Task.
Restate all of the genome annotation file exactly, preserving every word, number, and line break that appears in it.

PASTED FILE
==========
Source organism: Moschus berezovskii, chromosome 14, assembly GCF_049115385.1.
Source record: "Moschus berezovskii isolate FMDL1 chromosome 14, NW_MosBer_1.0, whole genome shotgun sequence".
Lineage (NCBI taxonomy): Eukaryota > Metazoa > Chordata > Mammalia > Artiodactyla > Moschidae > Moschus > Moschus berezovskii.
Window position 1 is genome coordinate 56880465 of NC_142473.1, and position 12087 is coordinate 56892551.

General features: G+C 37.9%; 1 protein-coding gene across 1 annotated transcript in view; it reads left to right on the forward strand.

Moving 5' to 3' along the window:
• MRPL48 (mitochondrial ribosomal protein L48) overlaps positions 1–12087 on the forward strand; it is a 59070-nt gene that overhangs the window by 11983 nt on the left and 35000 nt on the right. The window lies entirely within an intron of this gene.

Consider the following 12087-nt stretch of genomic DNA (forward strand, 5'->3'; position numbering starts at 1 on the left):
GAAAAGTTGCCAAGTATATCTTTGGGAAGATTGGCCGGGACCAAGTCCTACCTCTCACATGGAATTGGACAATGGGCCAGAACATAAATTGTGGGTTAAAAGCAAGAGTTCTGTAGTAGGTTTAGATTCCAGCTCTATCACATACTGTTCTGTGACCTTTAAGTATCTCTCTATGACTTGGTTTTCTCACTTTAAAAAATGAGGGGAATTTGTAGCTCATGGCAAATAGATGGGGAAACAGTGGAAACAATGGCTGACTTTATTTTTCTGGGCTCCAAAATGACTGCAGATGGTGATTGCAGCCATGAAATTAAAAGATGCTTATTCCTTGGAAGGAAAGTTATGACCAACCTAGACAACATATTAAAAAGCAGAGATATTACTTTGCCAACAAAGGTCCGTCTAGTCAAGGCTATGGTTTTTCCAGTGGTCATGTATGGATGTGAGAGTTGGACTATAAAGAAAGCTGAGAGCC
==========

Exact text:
Source organism: Moschus berezovskii, chromosome 14, assembly GCF_049115385.1.
Source record: "Moschus berezovskii isolate FMDL1 chromosome 14, NW_MosBer_1.0, whole genome shotgun sequence".
Lineage (NCBI taxonomy): Eukaryota > Metazoa > Chordata > Mammalia > Artiodactyla > Moschidae > Moschus > Moschus berezovskii.
Window position 1 is genome coordinate 56880465 of NC_142473.1, and position 12087 is coordinate 56892551.

General features: G+C 37.9%; 1 protein-coding gene across 1 annotated transcript in view; it reads left to right on the forward strand.

Moving 5' to 3' along the window:
• MRPL48 (mitochondrial ribosomal protein L48) overlaps positions 1–12087 on the forward strand; it is a 59070-nt gene that overhangs the window by 11983 nt on the left and 35000 nt on the right. The window lies entirely within an intron of this gene.

Consider the following 12087-nt stretch of genomic DNA (forward strand, 5'->3'; position numbering starts at 1 on the left):
GAAAAGTTGCCAAGTATATCTTTGGGAAGATTGGCCGGGACCAAGTCCTACCTCTCACATGGAATTGGACAATGGGCCAGAACATAAATTGTGGGTTAAAAGCAAGAGTTCTGTAGTAGGTTTAGATTCCAGCTCTATCACATACTGTTCTGTGACCTTTAAGTATCTCTCTATGACTTGGTTTTCTCACTTTAAAAAATGAGGGGAATTTGTAGCTCATGGCAAATAGATGGGGAAACAGTGGAAACAATGGCTGACTTTATTTTTCTGGGCTCCAAAATGACTGCAGATGGTGATTGCAGCCATGAAATTAAAAGATGCTTATTCCTTGGAAGGAAAGTTATGACCAACCTAGACAACATATTAAAAAGCAGAGATATTACTTTGCCAACAAAGGTCCGTCTAGTCAAGGCTATGGTTTTTCCAGTGGTCATGTATGGATGTGAGAGTTGGACTATAAAGAAAGCTGAGAGCC